Oak trees have long been a part of human history and mythology. To the ancient Greeks, the oak was the tree sacred to Zeus, King of the Gods. In Norse mythology the oak was sacred to Thor. In more modern times, the oak has widespread symbolism in many European cultures and is considered a symbol of endurance and strength. In fact, the oak was designated as America’s National Tree in 2004.
Oaks are vitally important to all the ecosystems in which they live. They are an essential species at the base of the food chain, where they provide food for native insects, which are in turn of utmost importance for nesting songbirds to feed their young. The trees also provide vitally important acorns that feed mammals, both large and small, before the onset of winter.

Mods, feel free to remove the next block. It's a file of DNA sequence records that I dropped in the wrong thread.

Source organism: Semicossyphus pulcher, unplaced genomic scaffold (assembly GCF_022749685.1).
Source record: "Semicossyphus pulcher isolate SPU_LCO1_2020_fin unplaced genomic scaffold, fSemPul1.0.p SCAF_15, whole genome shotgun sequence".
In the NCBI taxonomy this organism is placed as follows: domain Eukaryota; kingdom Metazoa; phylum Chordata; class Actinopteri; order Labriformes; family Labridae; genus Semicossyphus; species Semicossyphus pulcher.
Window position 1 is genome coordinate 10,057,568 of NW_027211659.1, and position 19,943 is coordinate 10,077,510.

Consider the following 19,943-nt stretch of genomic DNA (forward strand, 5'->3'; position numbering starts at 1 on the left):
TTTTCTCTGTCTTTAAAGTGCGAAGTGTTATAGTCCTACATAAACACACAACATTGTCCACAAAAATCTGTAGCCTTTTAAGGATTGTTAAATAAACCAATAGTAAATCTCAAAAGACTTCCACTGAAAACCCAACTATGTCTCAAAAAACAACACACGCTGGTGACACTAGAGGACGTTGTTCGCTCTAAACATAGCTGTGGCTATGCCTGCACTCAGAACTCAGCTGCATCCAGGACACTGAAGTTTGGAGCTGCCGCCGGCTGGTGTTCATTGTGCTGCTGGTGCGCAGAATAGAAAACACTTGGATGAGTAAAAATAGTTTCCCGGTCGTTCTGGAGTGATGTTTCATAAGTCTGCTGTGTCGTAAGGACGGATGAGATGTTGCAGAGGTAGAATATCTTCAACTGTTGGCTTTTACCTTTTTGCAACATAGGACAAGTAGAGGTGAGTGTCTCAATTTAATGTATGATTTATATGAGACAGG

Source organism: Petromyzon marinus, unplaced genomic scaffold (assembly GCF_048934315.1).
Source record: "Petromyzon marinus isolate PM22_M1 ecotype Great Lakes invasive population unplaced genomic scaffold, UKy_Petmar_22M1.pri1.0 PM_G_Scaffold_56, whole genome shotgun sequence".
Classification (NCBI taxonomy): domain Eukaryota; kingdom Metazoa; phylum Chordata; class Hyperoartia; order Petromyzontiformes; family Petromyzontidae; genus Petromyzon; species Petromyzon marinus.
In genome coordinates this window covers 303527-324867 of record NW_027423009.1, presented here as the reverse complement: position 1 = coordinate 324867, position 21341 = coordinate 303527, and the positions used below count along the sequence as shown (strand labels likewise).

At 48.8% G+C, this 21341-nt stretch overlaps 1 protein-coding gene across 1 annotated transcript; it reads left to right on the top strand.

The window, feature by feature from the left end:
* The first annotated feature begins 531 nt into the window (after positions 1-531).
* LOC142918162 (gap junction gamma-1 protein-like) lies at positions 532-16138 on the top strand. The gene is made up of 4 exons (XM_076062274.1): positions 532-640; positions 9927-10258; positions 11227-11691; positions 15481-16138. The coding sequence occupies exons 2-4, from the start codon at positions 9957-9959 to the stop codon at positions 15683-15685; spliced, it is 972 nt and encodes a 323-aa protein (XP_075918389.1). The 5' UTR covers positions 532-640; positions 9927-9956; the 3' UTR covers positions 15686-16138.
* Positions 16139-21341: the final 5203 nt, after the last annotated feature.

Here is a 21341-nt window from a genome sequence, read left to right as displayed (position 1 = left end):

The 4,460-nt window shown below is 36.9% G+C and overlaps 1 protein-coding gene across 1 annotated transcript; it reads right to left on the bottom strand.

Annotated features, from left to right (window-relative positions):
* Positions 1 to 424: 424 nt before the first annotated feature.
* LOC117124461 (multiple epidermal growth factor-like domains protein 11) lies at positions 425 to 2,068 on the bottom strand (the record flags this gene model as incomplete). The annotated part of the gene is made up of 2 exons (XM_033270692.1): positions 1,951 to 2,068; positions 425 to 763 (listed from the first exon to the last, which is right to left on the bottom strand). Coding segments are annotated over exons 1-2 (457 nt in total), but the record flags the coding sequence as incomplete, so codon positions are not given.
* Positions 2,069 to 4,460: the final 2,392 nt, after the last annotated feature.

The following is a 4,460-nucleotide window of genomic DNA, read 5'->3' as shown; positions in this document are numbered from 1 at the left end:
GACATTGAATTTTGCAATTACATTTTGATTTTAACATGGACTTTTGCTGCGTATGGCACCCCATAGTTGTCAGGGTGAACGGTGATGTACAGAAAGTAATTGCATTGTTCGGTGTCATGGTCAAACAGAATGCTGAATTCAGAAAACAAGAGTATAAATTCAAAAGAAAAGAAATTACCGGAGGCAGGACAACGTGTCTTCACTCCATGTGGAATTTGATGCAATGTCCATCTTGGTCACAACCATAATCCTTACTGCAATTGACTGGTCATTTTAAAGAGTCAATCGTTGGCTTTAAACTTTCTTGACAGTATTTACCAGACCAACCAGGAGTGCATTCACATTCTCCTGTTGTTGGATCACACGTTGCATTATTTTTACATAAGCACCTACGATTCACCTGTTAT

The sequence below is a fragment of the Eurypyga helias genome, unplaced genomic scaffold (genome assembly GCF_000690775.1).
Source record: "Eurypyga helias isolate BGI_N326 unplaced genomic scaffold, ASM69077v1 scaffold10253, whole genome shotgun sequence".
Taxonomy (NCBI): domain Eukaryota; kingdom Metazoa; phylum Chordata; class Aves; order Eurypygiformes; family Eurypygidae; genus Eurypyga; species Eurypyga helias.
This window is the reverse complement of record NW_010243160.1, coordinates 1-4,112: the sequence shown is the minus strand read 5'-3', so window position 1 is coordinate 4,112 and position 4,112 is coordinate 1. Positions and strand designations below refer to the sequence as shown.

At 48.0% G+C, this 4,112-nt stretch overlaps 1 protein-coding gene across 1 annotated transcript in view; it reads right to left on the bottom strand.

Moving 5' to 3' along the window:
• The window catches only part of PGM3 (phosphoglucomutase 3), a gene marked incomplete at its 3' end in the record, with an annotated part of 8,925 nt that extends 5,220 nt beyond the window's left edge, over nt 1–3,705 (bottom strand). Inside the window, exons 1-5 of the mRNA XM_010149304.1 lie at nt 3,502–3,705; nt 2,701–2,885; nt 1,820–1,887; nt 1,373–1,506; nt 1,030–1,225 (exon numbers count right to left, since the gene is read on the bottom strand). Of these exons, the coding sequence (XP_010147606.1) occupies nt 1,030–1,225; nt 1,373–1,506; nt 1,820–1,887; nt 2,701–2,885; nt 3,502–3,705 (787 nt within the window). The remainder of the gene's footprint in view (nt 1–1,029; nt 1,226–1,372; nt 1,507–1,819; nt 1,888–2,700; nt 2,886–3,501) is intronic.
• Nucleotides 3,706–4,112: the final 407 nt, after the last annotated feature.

Oaks are long lived and provide shade and beauty in our landscapes. Contrary to the notion that they are slow growing, young oaks are vigorous growers when planted into sites with decent soil, given adequate water and protected from browsing deer. From my personal experience, I’ve grown an oak from an acorn and watched it grow into a beautiful specimen over 30 feet in height in just 25 years. Indeed, planting an oak is a gesture of love for our planet and all those that dwell on it. Take a child and show them how to plant this seedling. It’s a skill that they’ll need for the future.